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History of Nancy Ann Storybook Dolls
Last Updated 2/19/2005

The Company
The history of Nancy Ann Dolls began in 1936 when Nancy Ann Abbott started her doll-making venture.  She is said to have started her company with $125, working from her apartment 16-18 hours per day.  In 1937, she took a partner named Allan "Les" Rowland to handle the promotion and financial matters.  Nancy Ann Dressed Dolls was incorporated on February 23, 1937 in San Francisco, California.  By 1942, the company claimed a million dollar gross yearly income, and, in the 1950s, top production of dolls reached 12,000 per day.   In late 1945, the company's name was changed to Nancy Ann Storybook Dolls Inc.

The first dolls made were small 3-3/4" bisque baby dolls from the "Hush-a-Bye" collection with the doll bodies made in Japan.  The 5" Storybook dolls began being produced in late 1936.  Doll bodies began being made in California in 1939.  Artists painted the facial features, therefore, giving each doll its own special look.  During the war years, the potteries made bisque cups, platters, and dishes for the Navy hospitals along with dolls.  The government felt the dolls were necessary for morale and demand for the dolls was high.  Many were sent by convoy to Hawaii where soldiers were able to buy the dolls and send them home to their loved ones.

By the late 1940s, the company was producing the largest doll volume in the nation.  However, in the 1950s and 1960s, as Nancy Ann's health began to fail, the company's production also slowed.  Nancy Ann Abbott, who had become known as "The Doll Lady" passed away in 1964.  Les Rowland's health was also declining at that time, and a sale of the company was attempted, but never consummated.  In 1965, the company filed for bankruptcy.

The company was eventually purchased by Albert Bourla and stockholders.  In 1967, the dolls, which were plastic and made in Hong Kong, were presented at the Toy Fair in New York.  This venture only lasted a few years, and in the 1970s an auction of doll parts and accessories eliminated the remaining inventory.  After this occured, Jesco began making imitation Storybook dolls, until Mr. Bourla reminded them that he still held the copyright.

In 1998, Mr. Bourla planned a reintroduction of a bisque line of 5-1/2" Storybook dolls consisting of 52 costumes and limited to 7,500 dolls per costume.  The dolls were issued on the basis of a two doll minimum order for $60 per doll, unless you purchased the entire collection, in which case the dolls were $53 each (including shipping.)  The dolls were packaged in a red leatherette bound box shaped in the form of a book.  As it turned out, only the first four dolls were ever produced before Mr. Bourla decided to sell the company.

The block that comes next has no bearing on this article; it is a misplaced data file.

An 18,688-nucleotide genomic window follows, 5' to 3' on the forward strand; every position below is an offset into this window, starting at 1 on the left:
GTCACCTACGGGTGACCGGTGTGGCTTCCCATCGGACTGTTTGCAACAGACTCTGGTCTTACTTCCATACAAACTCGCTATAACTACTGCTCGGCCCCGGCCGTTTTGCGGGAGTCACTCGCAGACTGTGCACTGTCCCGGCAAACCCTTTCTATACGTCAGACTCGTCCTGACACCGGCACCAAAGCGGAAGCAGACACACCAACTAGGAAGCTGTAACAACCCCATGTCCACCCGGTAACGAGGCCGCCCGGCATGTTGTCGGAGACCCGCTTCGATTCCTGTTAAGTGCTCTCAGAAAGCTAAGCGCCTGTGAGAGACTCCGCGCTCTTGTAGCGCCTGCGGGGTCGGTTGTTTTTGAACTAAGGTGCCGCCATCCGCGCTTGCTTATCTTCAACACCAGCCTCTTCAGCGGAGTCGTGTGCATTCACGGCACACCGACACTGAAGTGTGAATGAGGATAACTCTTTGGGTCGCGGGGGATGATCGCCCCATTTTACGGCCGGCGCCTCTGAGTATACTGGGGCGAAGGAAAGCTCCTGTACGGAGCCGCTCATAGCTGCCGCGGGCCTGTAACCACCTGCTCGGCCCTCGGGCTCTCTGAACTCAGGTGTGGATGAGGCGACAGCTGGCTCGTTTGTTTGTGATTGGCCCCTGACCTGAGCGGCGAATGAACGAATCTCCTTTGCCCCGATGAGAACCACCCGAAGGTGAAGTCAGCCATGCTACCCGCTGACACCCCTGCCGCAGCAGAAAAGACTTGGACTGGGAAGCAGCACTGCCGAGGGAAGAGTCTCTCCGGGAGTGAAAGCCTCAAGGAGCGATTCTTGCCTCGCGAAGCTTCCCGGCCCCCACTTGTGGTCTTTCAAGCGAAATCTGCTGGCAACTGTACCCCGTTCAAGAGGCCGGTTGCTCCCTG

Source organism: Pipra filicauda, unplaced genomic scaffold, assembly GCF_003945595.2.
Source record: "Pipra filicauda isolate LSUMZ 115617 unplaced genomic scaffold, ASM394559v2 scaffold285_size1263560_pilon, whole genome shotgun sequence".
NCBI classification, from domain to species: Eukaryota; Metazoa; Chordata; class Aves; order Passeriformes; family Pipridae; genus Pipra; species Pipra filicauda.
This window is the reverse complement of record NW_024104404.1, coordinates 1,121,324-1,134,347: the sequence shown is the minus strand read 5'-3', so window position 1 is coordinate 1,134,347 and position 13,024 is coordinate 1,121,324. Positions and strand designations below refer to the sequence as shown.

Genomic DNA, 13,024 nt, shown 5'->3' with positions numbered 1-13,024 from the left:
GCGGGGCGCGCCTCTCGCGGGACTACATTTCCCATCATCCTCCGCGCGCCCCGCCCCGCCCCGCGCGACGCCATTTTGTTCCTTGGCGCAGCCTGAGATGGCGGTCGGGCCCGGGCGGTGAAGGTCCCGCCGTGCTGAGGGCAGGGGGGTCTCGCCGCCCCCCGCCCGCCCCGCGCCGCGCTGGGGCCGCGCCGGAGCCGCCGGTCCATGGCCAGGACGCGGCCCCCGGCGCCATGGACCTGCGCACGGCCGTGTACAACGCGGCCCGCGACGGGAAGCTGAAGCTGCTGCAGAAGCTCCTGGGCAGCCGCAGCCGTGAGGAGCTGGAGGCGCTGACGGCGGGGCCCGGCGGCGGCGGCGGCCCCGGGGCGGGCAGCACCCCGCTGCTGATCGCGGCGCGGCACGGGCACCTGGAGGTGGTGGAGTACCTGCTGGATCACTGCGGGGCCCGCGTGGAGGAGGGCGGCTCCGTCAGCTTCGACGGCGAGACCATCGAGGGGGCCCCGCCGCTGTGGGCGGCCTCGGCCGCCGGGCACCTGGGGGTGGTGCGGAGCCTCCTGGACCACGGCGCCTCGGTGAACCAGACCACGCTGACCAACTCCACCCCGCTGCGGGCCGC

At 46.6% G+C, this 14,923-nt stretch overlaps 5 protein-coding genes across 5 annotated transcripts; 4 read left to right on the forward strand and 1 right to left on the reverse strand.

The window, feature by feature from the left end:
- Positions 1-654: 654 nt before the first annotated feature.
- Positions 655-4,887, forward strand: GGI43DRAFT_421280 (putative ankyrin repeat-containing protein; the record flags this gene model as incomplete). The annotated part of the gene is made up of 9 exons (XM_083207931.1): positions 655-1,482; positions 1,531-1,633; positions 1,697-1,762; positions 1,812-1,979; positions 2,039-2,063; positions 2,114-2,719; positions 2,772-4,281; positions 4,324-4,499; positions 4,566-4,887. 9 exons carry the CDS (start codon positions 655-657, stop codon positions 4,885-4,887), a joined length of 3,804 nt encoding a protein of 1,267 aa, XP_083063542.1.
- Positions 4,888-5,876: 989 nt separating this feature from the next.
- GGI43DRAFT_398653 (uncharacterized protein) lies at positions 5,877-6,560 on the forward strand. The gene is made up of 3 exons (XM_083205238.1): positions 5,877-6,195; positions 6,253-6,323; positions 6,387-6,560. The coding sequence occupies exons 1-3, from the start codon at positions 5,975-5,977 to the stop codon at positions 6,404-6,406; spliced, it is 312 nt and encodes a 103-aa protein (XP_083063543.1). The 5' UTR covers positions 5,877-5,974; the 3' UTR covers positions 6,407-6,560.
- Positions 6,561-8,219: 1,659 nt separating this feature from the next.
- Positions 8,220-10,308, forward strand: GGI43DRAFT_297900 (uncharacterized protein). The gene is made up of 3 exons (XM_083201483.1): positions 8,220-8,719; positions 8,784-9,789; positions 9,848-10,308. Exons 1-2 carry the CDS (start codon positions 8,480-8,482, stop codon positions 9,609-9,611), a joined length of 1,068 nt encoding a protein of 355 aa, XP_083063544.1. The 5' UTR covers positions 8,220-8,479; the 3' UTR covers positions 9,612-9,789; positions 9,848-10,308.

In 2003, Mr. Bourla sold the company to sisters Claudette Buehler and Darlene Budd.  They have commissioned doll artist Dianna Effner for a new sculpt and Londie Phillips to design the costumes.  The first doll will be introduced in 2005.  For more information, see the company's website.

Storybook Dolls - "Wee Dolls for Wee Collectors"
One of Nancy Ann's main line of dolls was "storybook dolls" which were named after nursery rhymes and jingles.  The dolls were marketed to little girls, but, it is obvious that they had appeal to the mothers as well!  The bisque Storybook dolls were produced from 1936 to 1948.  By 1943, Nancy Ann had created 125 different characters, but the number was reduced to 77 when certain costume materials became unavailable or too costly.  Nancy Ann changed her characters' outfits from year to year, and often used different materials so that identifying a Storybook doll that does not have her original wrist tag and labeled box with her name can be a challenge.  Also, many times dolls are found in the incorrect boxes.

Other Nancy Ann Dolls
Nancy Ann also produced several other types of dolls that will not be the focus of this website.  These dolls included plastic Storybook dolls with painted eyes (1948-1950), plastic Storybook dolls with "sleepy eyes" (1950+), plastic 8" "Muffie" dolls (1950+), plastic 18" Nancy Ann Style Show dolls (1950+), plastic 10-1/2" Miss Nancy Ann with a teenage body, plastic 9" Little Miss Nancy Ann, plastic 10" Debbie with a toddler body, and vinyl 9" Sue Sue which is a baby doll.  Aline (introduced in 1973 to compete with Barbie) and Missie (Aline's little sister) were produced during the Bourla period.
 

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